Lifetime Achievement Award

Illinois Classical Conference Lifetime Achievement Award, 2006
Marie and Lou Bolchazy, Bolchazy-Carducci Publishers

This year ICC begins what we hope will be a new tradition with the establishment of the Illinois Classical Conference Lifetime Achievement Award. The ICC Advisory Council voted to create this award last February in order to recognize those individuals who have made outstanding contribution to ICC and to the promotion of the Classics in the State of Illinois over at least a ten year period. Thus the intent of this award is to celebrate the special accomplishments for the Classical world over a long period of time.

In many ways determining the first ICC Lifetime Achievement Award was an easy task for the Awards Committee. This first award recognizes achievements which go well beyond the borders of the State of Illinois and encompass not only the United States but also the entire Classical world, achievements which include significant scholarship, teaching, and promotion of the classics. Indeed, it would take a Herculean effort and more time than we have this evening to mention all these accomplishments. I will only mention a few.

Tonight we are honoring the fact that that, when many major publishers stopped producing Latin books during the years of bleak Latin enrollments in the 70's and early 80's, the materials teachers needed for the classroom started to be produced here in Illinois. Over 400 titles, in fact, have been produced since 1978. 98% of these represent the ancient world: the majority of these are textbooks for high school and college use, about 25% are in scholarship. These include four books on the Gilgamesh Epic, fifteen books on Vergil; and several books on each of the following: Cicero, Catullus, Horace, and Ovid. We recognize tonight the publication of school texts, grammars, ancillaries, and enrichment materials, both for Latin and Greek instruction, from basic to advanced levels.

Many of us will recall the not so distant days when Pharr's Aeneid sent out of print and when a Latin teacher calling to order it was told by the publisher's customer service dept that they did not even know they had such a title. Tonight we celebrate the fact that books like Pharr's Aeneid are once more readily available for our students.

For years and years the publisher of Latin for Americans, never changed anything in the book except the pictures. Another publisher tried to modernize the Jenney series in 1990 without much success. Most American publishers, in fact, did not support American Latin teachers. Many of us had to use books developed in Scotland (Ecce Romani, for example) or in England (the Cambridge series). Let us shout for joy tonight, then, that the only American publisher to support American teachers is located here in the State of Illinois. The Latin teachers of Illinois and of our profession as a whole owe a great deal of thanks to this publishing house for being there when we needed them.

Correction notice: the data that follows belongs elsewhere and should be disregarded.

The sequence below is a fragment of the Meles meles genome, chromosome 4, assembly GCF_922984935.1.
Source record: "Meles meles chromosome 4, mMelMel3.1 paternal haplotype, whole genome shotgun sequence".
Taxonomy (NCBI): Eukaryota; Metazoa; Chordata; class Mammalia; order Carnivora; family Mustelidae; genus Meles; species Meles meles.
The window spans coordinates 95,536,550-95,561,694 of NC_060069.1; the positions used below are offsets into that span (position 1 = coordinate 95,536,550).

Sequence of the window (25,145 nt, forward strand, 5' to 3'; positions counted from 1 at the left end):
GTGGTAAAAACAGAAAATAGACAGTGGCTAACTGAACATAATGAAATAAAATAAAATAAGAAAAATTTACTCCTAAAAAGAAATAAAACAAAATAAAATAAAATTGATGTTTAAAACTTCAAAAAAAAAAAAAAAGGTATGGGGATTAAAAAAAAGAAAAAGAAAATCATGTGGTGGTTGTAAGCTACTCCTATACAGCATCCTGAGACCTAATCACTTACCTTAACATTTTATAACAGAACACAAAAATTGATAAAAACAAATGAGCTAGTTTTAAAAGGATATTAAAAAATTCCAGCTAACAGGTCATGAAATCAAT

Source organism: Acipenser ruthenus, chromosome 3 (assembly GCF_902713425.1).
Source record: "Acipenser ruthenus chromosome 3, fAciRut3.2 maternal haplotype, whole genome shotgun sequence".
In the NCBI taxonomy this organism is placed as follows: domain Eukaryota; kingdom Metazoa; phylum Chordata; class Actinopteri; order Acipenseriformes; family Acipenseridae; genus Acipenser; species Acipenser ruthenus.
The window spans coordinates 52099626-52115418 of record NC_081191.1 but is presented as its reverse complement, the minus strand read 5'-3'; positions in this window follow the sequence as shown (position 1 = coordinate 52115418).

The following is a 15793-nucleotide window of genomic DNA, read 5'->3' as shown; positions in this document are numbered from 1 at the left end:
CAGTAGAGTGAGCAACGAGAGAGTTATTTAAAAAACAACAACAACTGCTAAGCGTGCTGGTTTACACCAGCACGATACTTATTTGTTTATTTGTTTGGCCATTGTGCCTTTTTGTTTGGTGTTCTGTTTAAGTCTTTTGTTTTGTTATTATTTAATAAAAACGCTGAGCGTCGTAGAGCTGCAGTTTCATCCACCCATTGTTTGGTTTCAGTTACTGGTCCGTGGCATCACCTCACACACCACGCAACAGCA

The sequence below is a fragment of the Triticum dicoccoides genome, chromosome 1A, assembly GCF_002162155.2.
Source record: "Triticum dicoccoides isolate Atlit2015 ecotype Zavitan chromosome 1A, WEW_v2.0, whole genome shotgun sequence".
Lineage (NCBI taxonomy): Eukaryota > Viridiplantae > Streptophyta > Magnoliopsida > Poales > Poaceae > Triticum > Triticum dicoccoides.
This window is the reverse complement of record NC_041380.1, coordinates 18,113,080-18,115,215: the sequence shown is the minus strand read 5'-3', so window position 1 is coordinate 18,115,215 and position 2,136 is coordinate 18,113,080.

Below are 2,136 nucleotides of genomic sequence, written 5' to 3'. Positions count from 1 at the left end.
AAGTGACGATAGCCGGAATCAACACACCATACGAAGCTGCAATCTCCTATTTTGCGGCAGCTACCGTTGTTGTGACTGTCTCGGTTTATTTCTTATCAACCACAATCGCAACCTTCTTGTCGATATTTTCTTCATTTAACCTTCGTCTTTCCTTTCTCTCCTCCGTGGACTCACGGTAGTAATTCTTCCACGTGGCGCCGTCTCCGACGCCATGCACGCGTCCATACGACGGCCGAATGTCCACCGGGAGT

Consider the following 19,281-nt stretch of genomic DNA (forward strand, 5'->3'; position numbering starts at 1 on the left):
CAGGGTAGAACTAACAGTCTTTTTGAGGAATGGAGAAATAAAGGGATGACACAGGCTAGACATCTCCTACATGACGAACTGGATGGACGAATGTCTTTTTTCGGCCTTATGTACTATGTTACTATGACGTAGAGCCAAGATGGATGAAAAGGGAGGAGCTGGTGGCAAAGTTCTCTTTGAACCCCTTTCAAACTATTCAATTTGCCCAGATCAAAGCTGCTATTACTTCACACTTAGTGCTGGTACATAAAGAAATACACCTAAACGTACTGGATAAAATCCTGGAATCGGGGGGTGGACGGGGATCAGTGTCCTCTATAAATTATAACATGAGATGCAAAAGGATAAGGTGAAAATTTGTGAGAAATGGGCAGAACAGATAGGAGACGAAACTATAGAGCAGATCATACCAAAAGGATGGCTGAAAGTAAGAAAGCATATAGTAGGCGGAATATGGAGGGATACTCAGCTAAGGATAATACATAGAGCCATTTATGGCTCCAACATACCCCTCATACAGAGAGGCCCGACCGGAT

We also celebrate tonight the countless copies of these books donated to classical organizations who wanted to display them at a conferences and were told after the conference to keep the books or to raffle them off or to donate them to a local school.

Because of these efforts Illinois Latin teachers in 2006 are at the forefront of Latin pedagogy. LEGAMUS, the transitional Latin reader series, promises, in many ways, to revolutionize the way students in the 21st century learn to read Latin. And it is happening right here in Illinois. And it is happening in a company run by classicists and educators for classicists, many of these people, in fact, long time friends and members of the Illinois Classical Conference.

Besides textbooks and scholarship, we celebrate with this award major efforts made for the promotion of Latin and Greek pronunciation, with the recording of Latin music on cassettes and CDs and in books. We recognize tonight the publication, right here in Illinois, of an excellent scholarly journal, The Classical Bulletin.

We commend outreach efforts to over countless homeschoolers who receive a bi-annual Latin newsletter and use the self-teaching Artes Latinae series.

We honor the successful effort in the past seven years to translate English language children's literature into Latin, including Dr. Seuss' The Cat in the Hat or Cattus Petasatus and Shel Silverstein's The Giving Tree or Arbor Alma. Several hundred thousand copies of these children's classics in Latin have been sold as part of an effort at "Responsible popularization" of the Latin language. Walk into bookstores in malls around the country and you find these Latin books resting next to their English originals. This effort at responsible popularization has been promoted successfully in The Wall Street Journal, The Chronicle of Higher Education, the Associated Press, and hundreds of other newspapers together with other media, including radio and TV. The Chicago Tribune recently summarized the extent and the effect of these publications efforts in an article entitled: "Sex, Lies and Clay Tablets: From Gilgamesh to Hitler's Mess — Publisher Keeps Thinking Fresh."

It was a been a felix culpa, indeed, that moved the recipients of this award away from classroom teaching to textbook publishing. Tonight, then, we honor with this award two fulfilling and rich careers which have made such a positive impact on us as Latin teachers in Illinois. They have indeed shown us, as their logo suggests, a better future through the lessons of the past.

I ask you now to celebrate Marie and Lou Bolchazy as the recipients of the first Illinois Classical Conference Lifetime Achievement Award.